Our humble beginning speaks greatly of us as it speaks of our first environment growing up. What made Bond a very strong person was due to the fact that his feet were strongly grounded to his humble beginning. Growing up as an orphan made him stronger and invincible. M clearly put it in the movie when she said, “Orphans make good agents.” It could be because they no longer have someone to hold them back. But more importantly, it could be for a reason that their lives were made stronger by their humble beginning. Our past makes us who we are at present and it gives us a stronger resolve to face the future. Dealing with our past in a healthy way as opposed to simply forgetting it (which is impossible), will give us that right attitude to face life’s challenges. It is therefore logical to deduce from this principle that a true disciple of Christ is also someone who is able, as what the Gospel taught, “to strive to enter into a narrow door” (Luke 13:24). The word strive in original Greek is “agonizomai.” We can actually hear the English word “agony” in this. This Greek word means more than just striving. It is a word often associated with winning, such as to win in an Olympic event, or a performance, or a lawsuit or a contest. In this context therefore, Jesus is actually saying, “put everything you have into getting through that narrow gate.”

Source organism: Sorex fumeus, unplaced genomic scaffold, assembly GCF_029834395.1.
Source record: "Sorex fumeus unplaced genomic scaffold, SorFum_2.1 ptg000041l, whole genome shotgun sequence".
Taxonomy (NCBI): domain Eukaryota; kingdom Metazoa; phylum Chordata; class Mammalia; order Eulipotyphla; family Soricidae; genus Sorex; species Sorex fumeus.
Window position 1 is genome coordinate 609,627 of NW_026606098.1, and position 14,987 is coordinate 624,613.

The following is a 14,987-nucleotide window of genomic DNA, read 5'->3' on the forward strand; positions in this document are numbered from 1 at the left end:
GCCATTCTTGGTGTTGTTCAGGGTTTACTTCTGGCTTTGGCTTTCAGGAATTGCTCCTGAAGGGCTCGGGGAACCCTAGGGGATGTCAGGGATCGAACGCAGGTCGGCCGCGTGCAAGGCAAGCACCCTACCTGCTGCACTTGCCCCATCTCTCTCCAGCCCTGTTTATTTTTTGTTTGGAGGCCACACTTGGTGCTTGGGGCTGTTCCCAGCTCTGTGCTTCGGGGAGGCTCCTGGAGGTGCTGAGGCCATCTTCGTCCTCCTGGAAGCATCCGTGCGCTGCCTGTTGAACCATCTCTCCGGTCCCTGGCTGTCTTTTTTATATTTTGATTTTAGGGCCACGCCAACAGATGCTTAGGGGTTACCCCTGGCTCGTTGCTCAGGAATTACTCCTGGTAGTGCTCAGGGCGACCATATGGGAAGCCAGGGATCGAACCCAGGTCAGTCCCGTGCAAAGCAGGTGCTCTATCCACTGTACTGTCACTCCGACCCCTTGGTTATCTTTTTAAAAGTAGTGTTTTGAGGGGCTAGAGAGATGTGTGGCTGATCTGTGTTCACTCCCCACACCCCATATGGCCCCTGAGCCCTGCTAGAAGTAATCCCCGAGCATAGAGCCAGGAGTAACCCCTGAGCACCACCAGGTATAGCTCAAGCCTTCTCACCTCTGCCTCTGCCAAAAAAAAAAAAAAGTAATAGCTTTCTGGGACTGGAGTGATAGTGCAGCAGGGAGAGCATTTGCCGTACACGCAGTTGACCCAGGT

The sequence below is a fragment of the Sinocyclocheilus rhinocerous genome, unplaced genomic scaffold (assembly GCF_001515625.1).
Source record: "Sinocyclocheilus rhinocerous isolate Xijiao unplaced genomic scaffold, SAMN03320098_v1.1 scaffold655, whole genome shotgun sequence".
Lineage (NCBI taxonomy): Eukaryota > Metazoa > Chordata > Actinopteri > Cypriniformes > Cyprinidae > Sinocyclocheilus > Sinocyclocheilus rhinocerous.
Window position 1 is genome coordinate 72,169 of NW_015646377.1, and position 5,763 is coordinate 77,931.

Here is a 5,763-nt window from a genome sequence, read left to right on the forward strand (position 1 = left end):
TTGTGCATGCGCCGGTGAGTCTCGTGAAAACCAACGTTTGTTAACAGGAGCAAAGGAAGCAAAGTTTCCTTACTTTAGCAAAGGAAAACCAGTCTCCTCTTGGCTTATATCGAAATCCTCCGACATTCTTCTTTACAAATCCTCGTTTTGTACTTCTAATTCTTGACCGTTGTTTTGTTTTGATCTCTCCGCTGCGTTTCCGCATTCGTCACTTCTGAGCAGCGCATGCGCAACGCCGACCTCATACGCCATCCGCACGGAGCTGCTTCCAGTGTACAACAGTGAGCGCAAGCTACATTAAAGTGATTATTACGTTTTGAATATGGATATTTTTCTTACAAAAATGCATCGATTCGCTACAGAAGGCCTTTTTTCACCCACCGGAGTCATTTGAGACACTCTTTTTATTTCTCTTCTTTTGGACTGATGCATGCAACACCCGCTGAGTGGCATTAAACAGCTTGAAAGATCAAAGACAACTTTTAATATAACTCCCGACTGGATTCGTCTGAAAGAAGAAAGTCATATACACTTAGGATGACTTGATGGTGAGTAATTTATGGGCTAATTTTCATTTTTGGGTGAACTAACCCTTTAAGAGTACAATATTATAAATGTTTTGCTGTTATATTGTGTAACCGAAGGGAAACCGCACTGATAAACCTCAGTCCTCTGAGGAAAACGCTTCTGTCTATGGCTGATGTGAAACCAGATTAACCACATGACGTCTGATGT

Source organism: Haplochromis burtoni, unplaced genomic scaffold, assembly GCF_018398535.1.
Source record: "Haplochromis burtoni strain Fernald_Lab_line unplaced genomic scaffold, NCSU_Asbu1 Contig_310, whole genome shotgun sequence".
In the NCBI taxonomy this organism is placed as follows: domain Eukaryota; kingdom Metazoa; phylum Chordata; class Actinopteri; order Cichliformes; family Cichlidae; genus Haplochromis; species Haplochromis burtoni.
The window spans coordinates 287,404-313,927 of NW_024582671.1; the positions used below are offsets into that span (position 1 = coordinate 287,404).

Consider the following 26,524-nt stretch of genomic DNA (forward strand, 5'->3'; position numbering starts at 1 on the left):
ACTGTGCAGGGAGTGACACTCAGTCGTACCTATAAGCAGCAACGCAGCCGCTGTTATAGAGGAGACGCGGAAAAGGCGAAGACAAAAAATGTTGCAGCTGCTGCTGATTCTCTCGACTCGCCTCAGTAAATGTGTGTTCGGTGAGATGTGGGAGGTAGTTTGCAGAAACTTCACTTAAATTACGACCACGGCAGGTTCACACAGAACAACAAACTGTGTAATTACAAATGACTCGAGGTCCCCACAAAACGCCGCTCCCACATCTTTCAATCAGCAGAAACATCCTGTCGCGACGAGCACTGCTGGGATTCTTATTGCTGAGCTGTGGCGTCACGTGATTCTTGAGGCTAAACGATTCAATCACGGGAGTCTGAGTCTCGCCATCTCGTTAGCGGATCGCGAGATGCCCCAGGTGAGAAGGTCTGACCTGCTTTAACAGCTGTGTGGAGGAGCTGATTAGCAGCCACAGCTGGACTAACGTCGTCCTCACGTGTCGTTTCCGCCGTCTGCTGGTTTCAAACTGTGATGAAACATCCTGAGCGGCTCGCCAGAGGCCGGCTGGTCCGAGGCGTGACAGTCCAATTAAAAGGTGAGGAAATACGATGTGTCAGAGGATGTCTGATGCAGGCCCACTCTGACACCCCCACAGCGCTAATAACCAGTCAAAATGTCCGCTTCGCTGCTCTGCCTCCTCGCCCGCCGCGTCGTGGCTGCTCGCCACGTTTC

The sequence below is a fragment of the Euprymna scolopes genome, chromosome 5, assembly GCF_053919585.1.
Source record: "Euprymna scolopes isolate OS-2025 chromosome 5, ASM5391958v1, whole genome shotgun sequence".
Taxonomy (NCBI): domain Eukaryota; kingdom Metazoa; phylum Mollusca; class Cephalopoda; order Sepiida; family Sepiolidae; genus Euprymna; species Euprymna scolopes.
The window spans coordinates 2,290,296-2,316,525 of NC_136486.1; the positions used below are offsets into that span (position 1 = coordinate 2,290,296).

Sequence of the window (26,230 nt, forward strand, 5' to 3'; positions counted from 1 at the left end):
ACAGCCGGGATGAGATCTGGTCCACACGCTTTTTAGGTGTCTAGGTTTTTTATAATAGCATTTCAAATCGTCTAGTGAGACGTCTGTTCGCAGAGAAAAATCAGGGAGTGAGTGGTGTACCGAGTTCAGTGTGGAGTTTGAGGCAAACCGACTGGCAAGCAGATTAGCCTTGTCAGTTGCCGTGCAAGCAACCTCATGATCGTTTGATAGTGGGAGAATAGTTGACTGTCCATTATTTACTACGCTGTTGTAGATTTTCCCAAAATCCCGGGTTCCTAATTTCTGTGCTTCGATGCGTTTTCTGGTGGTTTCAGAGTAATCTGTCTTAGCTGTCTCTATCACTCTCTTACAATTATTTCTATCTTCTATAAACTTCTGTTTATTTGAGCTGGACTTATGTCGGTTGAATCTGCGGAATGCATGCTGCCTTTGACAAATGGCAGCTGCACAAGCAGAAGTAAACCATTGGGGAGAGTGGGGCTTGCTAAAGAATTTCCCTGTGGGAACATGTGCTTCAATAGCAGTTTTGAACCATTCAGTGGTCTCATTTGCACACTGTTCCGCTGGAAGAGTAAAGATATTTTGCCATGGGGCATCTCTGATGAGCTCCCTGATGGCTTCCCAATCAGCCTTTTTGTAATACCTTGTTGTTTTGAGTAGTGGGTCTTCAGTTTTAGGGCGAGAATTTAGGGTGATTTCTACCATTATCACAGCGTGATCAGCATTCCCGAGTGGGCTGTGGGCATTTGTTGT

Bond could have lived his life anew after the accident as enticingly suggested by Silva playing devil’s advocate as he successfully lure him into captivity through Sévérine(Bérénice Marlohe) but he didn’t. A new identity could be “freeing” but he knows his true identity and is committed to enter that narrow path by giving his all to it. If we only have that same commitment as Bond has to his agency, this life could be a life filled with hope and meaning. Splashy gadgets and Aston Martins aside, we can live our lives like Bond by emulating his strong attitude in facing all obstacles in life with courage, compassion, and a positive attitude without taking our humble beginning out of the picture. As its theme song goes,
Skyfall ... Dry your eyes ... The sky falls ... For all your lies ... Rise again or let life pass you by
Skyfall ... You must survive ... The sky falls ... For you and I ... When you get up again you'll never have been so high.
Skyfall or downfall the choice is yours. Just make sure to get up from where you fall. This time you should be stronger … and better!
L.A. Times Review
- Movie review: 'Skyfall' shows James Bond still sharp and fit at 50 - latimes.com
Director Sam Mendes breathes new life into the James Bond franchise with a well-cast, well-acted 'Skyfall.' Daniel Craig is again at the film's center, Javier Bardem his enemy and Judi Dench is M.